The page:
You know, gun violence has infiltrated the church. Gun violence has infiltrated the LGBTQ community. Gun violence has infiltrated every facet of society. And so we are all stakeholders in this because people are innocently dying in the streets every single day. We've got 91 people in this country that are dying every single day and hundreds more are injured by gun violence and no one is safe. We're supposed to be one nation under God. Everyone is responsible for trying to create a safer environment for all of us to live in, and you cannot turn a blind eye to the communities that are disproportionately affected by gun violence because as I tell people all the time, as you've seen, the so-called gun epidemic in the urban community is no longer just the urban community's problem.
If we do not care about communities outside of our own, if we do not care about people and individuals outside of our own reality and our own community, then we are taking part in really the demise morally and ethically and violently of our own people and our nation. And as I say all the time maybe you can't do what I do. I'm not asking you to. But I'm asking you to use your voice and to stand up and let your legislators and your community leaders know that they are accountable to you, your safety. You can do that and very easily make your voice known. Make a phone call to your legislator. Sending a letter to your legislator. Sending a Facebook post or a tweet, or better yet the best thing to do is to march yourself up there to their offices, go to the capitol, and demand that they pay heed to our safety.
I talk to these legislators all the time and I'm sitting there and I'm imploring with them as a victim of gun violence, of having lost my own son to senseless gun violence, and they say to me all the time "Okay, well if this is true that most people -- that 90% of the people in this country believe as you do and that 90% of gun owners believe as you believe then where are they?" And what can I say when I'm sitting there by myself and I don't have anybody there that is supporting what I'm telling the legislators? What I'm telling the civic leaders?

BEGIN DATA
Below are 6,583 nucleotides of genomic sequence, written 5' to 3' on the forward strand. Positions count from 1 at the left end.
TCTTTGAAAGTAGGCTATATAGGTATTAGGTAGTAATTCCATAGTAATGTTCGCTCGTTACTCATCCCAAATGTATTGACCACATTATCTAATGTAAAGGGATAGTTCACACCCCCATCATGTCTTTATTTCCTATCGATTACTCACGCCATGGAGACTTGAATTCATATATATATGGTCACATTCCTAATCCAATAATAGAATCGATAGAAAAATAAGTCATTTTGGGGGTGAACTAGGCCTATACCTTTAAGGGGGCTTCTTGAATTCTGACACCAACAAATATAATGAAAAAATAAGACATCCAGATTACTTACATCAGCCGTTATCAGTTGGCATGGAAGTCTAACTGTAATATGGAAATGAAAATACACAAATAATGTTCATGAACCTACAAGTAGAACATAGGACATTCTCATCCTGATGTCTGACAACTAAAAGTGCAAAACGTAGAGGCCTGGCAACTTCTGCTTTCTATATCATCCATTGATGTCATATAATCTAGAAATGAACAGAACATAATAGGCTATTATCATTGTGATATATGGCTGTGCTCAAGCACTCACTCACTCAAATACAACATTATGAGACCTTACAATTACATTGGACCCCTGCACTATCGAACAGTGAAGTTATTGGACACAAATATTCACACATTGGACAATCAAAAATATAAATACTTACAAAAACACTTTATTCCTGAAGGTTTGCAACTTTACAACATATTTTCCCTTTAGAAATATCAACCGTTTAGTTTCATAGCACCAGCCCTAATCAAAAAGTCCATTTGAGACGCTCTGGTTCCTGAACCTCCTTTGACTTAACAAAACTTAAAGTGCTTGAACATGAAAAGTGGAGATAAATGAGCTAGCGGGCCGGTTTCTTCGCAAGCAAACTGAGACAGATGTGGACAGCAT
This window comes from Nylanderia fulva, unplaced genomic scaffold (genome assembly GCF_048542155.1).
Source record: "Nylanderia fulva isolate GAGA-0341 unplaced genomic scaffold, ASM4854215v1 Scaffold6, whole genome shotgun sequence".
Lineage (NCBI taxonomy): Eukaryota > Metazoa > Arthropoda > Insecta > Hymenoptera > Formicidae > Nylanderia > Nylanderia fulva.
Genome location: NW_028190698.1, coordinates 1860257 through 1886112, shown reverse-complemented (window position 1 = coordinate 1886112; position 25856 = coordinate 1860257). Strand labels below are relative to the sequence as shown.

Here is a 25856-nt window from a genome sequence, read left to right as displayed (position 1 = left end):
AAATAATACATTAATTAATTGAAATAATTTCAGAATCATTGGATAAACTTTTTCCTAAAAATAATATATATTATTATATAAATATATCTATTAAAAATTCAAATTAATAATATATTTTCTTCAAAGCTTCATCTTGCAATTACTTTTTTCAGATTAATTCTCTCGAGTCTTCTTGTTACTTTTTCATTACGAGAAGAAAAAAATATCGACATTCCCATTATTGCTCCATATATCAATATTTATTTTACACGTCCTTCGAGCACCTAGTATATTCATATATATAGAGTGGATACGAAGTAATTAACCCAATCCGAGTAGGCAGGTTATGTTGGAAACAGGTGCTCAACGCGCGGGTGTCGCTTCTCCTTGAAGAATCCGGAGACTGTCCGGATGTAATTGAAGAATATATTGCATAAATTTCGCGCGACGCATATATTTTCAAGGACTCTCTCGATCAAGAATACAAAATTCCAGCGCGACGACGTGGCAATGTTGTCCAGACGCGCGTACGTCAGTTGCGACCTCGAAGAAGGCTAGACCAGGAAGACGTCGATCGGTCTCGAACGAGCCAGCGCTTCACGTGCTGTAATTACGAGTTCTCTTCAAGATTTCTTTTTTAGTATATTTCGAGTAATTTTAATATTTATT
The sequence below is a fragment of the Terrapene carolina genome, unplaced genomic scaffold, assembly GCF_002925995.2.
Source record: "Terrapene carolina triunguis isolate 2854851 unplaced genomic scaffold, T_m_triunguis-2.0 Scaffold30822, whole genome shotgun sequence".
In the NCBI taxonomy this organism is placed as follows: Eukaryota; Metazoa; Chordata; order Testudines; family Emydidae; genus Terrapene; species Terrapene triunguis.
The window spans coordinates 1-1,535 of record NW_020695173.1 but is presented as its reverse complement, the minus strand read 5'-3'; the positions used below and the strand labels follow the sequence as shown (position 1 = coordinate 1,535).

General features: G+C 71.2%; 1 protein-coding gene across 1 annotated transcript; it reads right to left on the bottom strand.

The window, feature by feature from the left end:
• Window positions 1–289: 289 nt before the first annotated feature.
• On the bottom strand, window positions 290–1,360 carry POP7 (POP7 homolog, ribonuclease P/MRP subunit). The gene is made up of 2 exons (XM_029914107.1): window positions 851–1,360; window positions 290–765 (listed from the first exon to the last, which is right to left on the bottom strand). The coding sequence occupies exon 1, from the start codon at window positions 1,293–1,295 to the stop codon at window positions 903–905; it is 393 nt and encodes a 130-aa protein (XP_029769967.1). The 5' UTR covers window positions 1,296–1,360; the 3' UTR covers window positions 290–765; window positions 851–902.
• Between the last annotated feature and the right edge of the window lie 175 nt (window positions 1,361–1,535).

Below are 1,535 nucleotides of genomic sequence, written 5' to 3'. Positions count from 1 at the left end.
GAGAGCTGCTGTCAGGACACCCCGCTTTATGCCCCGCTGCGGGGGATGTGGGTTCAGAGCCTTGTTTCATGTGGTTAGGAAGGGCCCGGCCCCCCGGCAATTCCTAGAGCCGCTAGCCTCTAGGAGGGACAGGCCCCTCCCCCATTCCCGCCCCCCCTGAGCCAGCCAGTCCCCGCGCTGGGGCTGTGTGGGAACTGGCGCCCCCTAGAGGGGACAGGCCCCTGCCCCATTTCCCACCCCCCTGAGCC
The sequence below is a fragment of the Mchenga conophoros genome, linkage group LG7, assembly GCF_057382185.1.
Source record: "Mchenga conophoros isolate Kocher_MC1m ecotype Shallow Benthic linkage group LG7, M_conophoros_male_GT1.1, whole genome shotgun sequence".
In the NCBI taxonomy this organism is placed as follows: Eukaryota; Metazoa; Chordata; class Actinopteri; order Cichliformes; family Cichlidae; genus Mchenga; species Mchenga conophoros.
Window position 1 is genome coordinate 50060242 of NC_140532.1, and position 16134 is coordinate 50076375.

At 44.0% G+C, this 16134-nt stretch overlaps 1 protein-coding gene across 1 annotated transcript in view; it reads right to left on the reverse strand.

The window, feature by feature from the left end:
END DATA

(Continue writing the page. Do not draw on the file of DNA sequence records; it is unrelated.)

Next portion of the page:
What they say to me is they hear all the time from the NRA gun lobby. They're pounding down our doors the minute any kind of legislation comes forth. They're sending in petitions. They're sending in hundreds of thousands of phone calls. Where are the people that believe like you? Yes, it's important to have prayer vigils. Yes, it's important to rally in the streets. But if you do not go beyond that nothing changes. And we have to vote at our state and local elections. That's where all the gun laws are created and passed through the state legislatures and that's where the power is.
Federal law does not mirror state and local law. You know, you could perish too. I tell people that all the time. You never know when someone within your community or your family is going to be affected by gun violence and then you're going to be kicking yourself saying why didn't I do something? Why did I only pray? Why did I just say "Jordan, we have to pray for those families?" Why did I not stand up and do more?
Ann: I know for me sometimes I'm a little bit daunted by the magnitude. You know, I've talked to a lot of advocates. A lot of the conversation is about keeping the guns out of certain hands or passing certain restrictions. And when I think about just how many guns are out there in America and how even with some change to our law how easy it is to get them, I get despairing really fast personally. What do you do about that feeling?
Lucia: Well, you know, you can't be beside yourself with the numbers of guns that are on the streets because we know they're there. Channel that energy, those feelings that you have, and channel them into doing something that is concrete. We know the number one way to begin reducing a lot of these unnecessary and senseless murders across the country is we've got to enact some sensible, common sense background check legislation. That's the number one way. It's not going to take all the guns off the street. It's not going to solve every problem. But we know it's the number one way to be able to catch those individuals in the country such as the domestic abusers, convicted felons, and people that are mentally ill, keeping guns out of their hands.
I agree with you, there are so many different forms and parts to this that it's going to take years -- years -- to get a grip and get control over the expanse of gun culture. But think about it, it's taken 25 to 30 years for it to even get to this point where the NRA gun lobby is quietly passing these very loose and watered-down gun laws on our legislative floors around the country, so it's going to take a long time to chisel away at each and every part and piece of it. But you pick your battles and find the easiest, most effective way to begin the process, and that's background check legislation.